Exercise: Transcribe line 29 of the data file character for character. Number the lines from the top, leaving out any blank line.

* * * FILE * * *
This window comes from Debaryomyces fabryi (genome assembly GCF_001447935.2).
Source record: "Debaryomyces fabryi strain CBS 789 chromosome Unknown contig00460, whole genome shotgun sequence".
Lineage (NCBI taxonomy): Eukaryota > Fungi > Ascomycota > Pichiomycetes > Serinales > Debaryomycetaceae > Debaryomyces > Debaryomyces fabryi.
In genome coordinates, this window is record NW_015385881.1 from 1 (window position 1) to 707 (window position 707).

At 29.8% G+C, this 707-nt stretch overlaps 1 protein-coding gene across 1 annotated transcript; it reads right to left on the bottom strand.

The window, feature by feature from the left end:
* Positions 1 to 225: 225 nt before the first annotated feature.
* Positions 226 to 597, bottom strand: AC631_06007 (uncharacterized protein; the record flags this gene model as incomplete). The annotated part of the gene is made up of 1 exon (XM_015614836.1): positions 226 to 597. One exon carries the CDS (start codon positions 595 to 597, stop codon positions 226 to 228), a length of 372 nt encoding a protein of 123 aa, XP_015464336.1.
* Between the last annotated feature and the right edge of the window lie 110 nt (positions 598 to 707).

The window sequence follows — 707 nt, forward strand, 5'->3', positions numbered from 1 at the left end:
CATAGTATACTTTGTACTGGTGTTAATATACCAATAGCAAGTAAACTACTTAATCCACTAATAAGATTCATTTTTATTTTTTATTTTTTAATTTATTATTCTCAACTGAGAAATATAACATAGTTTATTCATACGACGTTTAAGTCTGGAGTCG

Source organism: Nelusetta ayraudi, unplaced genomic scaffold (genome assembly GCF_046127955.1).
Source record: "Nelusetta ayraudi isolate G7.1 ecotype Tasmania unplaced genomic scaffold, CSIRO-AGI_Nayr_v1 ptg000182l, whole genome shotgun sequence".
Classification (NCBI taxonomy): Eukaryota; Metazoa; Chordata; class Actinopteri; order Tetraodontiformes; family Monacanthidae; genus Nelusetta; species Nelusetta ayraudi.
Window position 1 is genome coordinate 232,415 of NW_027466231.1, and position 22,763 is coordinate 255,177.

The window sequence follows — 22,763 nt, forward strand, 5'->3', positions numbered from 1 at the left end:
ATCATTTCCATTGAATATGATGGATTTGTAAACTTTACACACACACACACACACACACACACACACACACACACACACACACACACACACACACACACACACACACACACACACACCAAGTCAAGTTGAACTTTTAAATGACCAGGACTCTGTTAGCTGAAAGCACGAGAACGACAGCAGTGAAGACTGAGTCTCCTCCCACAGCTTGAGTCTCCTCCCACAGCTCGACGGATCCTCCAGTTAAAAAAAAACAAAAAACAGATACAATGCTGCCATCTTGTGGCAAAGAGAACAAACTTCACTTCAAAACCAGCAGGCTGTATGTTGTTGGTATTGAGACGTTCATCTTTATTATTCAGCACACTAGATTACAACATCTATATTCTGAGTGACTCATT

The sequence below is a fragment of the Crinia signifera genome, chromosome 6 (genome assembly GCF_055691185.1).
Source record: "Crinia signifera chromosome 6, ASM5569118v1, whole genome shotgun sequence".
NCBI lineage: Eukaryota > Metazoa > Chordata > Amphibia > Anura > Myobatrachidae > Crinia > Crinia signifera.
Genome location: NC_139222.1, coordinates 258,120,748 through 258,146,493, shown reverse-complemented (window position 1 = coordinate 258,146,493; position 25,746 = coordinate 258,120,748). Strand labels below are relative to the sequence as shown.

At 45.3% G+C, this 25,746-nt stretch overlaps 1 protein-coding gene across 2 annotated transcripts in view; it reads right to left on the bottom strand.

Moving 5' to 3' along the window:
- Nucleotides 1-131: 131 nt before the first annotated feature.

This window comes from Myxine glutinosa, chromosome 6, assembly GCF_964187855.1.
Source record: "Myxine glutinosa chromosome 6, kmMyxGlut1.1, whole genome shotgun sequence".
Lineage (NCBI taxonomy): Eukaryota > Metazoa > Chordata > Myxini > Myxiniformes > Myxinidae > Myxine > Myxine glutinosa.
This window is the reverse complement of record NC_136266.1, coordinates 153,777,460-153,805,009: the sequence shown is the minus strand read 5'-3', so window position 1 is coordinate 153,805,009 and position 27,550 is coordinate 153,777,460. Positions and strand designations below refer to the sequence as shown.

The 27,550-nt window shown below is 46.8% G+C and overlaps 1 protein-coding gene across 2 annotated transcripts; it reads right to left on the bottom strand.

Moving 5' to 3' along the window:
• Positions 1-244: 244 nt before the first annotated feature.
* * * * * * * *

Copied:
The 27,550-nt window shown below is 46.8% G+C and overlaps 1 protein-coding gene across 2 annotated transcripts; it reads right to left on the bottom strand.